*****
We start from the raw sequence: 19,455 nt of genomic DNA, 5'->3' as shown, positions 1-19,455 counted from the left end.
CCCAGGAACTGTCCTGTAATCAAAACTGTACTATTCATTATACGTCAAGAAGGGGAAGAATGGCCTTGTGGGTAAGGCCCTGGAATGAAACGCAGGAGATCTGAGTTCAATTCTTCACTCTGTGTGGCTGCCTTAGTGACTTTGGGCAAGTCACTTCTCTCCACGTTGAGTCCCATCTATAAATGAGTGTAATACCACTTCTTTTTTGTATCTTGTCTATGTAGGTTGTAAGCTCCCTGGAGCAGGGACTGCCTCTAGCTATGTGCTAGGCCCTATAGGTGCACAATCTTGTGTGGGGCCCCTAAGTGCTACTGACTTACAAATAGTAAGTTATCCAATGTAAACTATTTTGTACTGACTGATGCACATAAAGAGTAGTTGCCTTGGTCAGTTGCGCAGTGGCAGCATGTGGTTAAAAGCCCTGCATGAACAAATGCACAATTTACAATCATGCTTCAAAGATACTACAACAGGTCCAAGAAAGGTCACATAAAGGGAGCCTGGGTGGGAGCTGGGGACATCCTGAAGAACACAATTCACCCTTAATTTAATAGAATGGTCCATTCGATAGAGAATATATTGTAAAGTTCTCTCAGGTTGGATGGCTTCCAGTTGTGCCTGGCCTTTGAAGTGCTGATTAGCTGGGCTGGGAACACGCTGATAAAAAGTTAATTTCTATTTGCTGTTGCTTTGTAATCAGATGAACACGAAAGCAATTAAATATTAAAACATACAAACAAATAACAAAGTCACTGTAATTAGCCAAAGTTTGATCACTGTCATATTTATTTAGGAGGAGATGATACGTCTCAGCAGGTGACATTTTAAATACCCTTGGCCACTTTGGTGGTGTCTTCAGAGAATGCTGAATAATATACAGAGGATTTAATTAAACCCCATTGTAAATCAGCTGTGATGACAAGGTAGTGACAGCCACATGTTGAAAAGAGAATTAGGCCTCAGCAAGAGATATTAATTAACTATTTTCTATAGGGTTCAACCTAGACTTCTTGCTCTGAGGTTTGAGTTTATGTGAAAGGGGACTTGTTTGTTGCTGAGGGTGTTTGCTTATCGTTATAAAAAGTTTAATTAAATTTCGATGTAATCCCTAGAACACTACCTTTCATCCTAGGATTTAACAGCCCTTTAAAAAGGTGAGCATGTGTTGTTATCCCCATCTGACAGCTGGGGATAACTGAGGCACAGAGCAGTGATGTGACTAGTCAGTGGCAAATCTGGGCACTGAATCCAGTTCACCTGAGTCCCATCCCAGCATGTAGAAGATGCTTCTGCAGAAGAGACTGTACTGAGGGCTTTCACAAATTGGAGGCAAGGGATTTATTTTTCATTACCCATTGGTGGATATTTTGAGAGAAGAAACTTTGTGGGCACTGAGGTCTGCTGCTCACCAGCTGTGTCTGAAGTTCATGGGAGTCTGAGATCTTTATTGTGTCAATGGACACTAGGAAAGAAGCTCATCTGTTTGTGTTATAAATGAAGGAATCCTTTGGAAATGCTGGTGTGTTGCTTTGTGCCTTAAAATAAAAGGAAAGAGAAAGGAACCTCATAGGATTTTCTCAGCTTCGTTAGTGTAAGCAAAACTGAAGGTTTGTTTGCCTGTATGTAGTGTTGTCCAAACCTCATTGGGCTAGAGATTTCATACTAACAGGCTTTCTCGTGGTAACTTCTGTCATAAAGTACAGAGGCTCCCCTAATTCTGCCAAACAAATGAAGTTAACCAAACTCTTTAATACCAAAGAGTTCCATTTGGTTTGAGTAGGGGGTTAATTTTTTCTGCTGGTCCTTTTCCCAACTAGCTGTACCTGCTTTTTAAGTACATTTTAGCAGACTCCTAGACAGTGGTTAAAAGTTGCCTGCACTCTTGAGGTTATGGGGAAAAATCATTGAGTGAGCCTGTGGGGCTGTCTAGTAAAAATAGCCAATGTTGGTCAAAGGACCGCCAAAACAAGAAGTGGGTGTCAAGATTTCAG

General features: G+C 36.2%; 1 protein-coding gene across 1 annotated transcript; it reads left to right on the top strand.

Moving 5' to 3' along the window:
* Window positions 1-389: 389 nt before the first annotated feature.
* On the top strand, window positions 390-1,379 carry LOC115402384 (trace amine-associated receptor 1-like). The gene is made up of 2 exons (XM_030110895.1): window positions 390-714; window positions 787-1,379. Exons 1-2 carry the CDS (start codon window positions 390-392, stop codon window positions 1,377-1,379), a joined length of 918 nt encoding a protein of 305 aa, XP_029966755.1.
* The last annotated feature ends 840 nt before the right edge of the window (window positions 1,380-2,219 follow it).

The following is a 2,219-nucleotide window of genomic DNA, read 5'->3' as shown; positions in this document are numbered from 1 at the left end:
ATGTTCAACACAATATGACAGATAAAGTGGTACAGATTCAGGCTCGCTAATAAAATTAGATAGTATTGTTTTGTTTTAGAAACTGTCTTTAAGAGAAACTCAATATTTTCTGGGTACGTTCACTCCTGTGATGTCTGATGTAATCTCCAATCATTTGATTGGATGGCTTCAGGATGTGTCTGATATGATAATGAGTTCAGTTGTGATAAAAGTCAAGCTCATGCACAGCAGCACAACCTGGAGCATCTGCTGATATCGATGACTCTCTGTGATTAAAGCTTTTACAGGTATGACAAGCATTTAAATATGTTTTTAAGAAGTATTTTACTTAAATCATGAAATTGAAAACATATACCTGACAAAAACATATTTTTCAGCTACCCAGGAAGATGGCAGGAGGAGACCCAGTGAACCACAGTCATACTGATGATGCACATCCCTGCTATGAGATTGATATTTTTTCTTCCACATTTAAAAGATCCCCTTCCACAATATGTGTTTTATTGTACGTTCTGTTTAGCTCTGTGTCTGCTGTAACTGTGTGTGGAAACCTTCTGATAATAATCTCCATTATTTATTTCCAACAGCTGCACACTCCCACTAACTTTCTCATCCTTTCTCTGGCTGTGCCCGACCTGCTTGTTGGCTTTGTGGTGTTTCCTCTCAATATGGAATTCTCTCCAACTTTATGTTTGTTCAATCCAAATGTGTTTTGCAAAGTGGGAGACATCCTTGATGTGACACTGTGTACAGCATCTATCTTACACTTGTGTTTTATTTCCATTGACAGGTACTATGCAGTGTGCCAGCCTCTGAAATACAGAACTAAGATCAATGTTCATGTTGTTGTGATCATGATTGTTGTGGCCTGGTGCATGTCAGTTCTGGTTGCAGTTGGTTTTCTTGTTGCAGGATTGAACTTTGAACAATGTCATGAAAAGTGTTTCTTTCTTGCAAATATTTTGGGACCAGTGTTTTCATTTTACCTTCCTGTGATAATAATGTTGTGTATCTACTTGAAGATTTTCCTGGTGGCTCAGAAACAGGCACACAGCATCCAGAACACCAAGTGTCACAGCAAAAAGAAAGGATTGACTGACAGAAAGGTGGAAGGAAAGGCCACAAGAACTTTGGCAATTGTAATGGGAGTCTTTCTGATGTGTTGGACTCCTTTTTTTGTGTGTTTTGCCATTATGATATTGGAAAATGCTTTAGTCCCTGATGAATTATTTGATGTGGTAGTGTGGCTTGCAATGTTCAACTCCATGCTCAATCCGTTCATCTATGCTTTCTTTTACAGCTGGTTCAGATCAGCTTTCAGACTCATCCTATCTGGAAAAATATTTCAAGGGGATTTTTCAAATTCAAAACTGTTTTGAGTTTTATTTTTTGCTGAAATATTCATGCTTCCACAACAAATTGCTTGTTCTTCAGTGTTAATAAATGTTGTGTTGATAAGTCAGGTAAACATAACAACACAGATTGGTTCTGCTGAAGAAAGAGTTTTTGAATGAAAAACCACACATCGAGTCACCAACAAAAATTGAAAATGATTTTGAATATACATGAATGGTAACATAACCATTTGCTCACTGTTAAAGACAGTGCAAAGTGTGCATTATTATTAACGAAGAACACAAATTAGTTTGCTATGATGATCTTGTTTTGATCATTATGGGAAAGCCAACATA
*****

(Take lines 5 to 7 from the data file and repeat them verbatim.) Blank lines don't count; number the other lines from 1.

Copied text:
* Window positions 1-389: 389 nt before the first annotated feature.
* On the top strand, window positions 390-1,379 carry LOC115402384 (trace amine-associated receptor 1-like). The gene is made up of 2 exons (XM_030110895.1): window positions 390-714; window positions 787-1,379. Exons 1-2 carry the CDS (start codon window positions 390-392, stop codon window positions 1,377-1,379), a joined length of 918 nt encoding a protein of 305 aa, XP_029966755.1.
* The last annotated feature ends 840 nt before the right edge of the window (window positions 1,380-2,219 follow it).